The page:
Asking the Right Question

Psychiatric TimesPsychiatric Times Vol 28 No 1
Volume 28
Issue 1

Reflecting on my internship year evokes anxious feelings, despite the fact that I am separated from it by time, distance, and hundreds of positive experiences.

Reflecting on my internship year evokes anxious feelings, despite the fact that I am separated from it by time, distance, and hundreds of positive experiences.

After my initial anxious reflex, I am calmed when my thoughts about the year turn not toward a favorite lecture by an attending physician or a particularly rewarding patient interaction, but rather to a question posed by a senior psychiatrist with whom I had only a tangential relationship.

Working as an intern at a major urban hospital center, I often admitted patients who received their outpatient psychiatric care at one of the numerous other training clinics in the city. One evening, I admitted a man with paranoid schizophrenia whose outpatient psychiatrist was the chief resident of a program just down the street from my hospital. The chief resident and I talked several times to ensure that the patient’s hospital care would be compatible with the outpatient treatment setting to which he would be discharged.

When the patient was ultimately discharged, I got a call from the chief resident’s program director, Dr M, who thanked me for the care I had given the patient. Dr M and I knew each other because I had interviewed with him when I applied to his residency program. That interview had been quite memorable. We hit it off, and I found Dr M’s passion for the science and art of training future psychiatrists electrifying. The 2-hour interview had felt like 15 minutes.

Our phone call on that October day would be much shorter but would seem much longer than our initial conversation. Although Dr M’s voice had the same enthusiasm I remembered, he must have had insight into the muting of mine. I recall the disappointment I felt on the phone with Dr M because the last time we met, we had spoken about my plans and goals for the future. Now I was thinking about how to trudge through each day of work.

When Dr M simply asked, “Are you happy?” I was silent and could not answer right away. To answer untruthfully did not seem right, and to answer honestly meant admitting something of which I was greatly ashamed. Dr M ended the silence by telling me, “If you ever want to come to my office for guidance, please feel free to give me a call.”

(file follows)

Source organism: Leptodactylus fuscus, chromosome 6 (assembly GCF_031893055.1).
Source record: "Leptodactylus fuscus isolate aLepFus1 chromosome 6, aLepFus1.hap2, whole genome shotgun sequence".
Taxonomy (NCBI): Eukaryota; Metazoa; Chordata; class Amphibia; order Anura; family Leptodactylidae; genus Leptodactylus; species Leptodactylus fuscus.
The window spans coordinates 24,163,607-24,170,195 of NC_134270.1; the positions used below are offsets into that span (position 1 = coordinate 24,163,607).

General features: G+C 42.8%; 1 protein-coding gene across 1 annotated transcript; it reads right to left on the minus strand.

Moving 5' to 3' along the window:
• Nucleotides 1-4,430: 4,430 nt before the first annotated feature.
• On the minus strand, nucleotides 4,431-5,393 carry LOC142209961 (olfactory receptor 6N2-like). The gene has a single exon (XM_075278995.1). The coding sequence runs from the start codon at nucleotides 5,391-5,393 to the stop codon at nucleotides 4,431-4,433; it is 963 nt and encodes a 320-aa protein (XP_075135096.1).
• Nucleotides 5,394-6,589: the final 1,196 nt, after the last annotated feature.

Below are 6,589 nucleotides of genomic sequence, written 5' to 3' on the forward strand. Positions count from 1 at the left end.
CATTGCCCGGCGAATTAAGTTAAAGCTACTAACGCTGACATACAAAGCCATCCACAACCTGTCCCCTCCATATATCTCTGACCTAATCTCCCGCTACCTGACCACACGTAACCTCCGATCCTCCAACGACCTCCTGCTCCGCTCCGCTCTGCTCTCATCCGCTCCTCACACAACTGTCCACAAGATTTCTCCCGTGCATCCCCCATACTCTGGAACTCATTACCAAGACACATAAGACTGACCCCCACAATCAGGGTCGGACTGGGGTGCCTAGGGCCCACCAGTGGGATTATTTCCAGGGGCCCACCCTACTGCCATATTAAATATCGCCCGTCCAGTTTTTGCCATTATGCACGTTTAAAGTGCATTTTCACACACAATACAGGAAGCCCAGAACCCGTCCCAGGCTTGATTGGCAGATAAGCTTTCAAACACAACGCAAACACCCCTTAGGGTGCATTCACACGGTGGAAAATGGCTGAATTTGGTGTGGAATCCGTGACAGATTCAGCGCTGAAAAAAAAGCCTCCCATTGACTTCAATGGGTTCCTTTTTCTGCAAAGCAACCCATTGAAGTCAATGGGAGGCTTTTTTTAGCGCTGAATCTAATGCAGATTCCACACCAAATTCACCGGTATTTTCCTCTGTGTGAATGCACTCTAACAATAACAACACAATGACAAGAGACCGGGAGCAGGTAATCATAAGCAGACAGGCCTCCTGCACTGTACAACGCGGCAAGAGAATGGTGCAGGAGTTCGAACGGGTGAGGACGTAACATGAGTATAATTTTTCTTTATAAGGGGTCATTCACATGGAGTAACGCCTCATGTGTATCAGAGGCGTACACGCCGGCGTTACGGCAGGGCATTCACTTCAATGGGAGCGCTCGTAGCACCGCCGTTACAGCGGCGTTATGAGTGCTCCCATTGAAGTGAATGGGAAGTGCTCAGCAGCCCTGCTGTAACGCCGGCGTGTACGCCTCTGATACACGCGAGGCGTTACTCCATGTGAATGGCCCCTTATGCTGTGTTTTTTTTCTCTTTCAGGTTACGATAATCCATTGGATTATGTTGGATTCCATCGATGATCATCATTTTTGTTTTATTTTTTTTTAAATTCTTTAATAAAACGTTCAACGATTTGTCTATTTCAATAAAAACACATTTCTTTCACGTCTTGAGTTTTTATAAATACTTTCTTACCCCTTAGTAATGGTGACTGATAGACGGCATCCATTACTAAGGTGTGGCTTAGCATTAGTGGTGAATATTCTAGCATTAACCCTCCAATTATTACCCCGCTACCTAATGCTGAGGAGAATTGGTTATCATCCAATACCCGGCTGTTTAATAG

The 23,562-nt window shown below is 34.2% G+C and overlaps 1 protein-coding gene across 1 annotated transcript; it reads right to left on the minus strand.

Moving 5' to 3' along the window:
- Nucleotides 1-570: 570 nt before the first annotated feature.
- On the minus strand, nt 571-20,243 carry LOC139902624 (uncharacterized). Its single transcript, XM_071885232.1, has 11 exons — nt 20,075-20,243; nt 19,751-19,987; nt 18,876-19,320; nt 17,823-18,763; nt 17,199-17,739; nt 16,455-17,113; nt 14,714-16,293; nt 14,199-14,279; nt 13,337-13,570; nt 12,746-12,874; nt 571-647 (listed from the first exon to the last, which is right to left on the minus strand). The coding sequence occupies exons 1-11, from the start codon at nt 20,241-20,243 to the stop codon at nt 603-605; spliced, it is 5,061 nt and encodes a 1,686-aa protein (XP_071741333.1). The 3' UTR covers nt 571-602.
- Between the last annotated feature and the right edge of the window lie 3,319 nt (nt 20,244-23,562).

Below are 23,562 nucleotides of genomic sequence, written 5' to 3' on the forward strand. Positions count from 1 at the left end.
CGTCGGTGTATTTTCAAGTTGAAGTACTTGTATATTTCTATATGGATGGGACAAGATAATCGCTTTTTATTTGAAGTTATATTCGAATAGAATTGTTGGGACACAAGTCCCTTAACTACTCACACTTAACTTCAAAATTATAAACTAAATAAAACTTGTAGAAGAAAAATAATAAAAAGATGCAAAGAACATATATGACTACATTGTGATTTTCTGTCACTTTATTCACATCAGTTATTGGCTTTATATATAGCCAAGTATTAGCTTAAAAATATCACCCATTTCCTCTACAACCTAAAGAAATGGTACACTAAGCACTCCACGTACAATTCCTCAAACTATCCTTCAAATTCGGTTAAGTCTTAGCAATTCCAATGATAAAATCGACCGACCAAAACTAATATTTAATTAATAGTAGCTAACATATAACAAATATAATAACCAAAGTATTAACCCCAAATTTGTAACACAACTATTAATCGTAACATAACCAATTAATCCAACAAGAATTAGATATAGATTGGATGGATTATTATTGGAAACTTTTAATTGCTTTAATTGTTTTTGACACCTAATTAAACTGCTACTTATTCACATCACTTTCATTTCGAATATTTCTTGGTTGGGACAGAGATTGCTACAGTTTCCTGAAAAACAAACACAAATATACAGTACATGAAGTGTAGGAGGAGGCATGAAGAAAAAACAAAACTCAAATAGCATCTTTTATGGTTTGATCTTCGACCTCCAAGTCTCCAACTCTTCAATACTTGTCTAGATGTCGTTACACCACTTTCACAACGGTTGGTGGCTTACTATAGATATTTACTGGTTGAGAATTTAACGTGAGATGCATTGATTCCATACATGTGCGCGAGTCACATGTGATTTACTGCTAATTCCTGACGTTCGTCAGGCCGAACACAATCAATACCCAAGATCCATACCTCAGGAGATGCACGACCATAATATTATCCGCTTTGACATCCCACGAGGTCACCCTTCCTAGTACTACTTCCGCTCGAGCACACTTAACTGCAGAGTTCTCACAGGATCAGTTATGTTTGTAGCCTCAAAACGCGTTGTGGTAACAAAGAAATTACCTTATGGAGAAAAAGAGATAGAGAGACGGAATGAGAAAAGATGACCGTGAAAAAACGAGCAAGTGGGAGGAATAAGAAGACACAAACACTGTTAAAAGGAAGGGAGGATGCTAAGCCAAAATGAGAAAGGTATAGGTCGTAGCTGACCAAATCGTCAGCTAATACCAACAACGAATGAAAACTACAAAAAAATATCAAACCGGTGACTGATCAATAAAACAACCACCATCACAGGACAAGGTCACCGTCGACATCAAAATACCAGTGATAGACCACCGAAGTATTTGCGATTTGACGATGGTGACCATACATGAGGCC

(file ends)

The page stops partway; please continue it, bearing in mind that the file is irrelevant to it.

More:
A month later, I took Dr M up on his offer and was sitting in the same office in which I had interviewed about a year earlier. After we exchanged pleasantries, he asked if psychiatry was still the right career choice for me. After I said yes, he asked me what had changed in the months since our first meeting. He listened and inquired, “Have you thought about moving to a new program that may be a better fit?”

Although I had not previously thought about it and did not even know if it would be possible, Dr M encouraged me to consider switching programs. He made it clear that if there was anything he could do to help me, he would be available. He said it seemed like I had changed a great deal and that it was sad to see me without the eagerness he remembered from our first meeting.

Eventually, through a string of good fortune, I was able to find a second-year spot at my current program. Although it is premature to declare a victorious ending to this story (I am at just about the midway point of my residency training), I can say with a great deal of gratitude that I am at a “happy middle.”

From my perspective, there is one thing that makes this more than a purely feel-good story of a senior doctor who owed a neophyte nothing and gave him so much. It is the impact that Dr M’s guidance continues to have on me. Dr M did not set me on a better course with a brilliant interpretation; he helped me see things differently with the shortest, most succinct question: “Are you happy?” Possibly most important, he communicated sincere concern and a desire to help.

Dr M’s elegance was in his simplicity. Thanks to him, when I feel those anxious pangs thinking about intern year, they are quickly relieved by consideration of one of the most important lessons I learned that year. Simple words and basic kindness are necessary therapeutic components that can help me direct my patients to the places in life that are the right fit for them.

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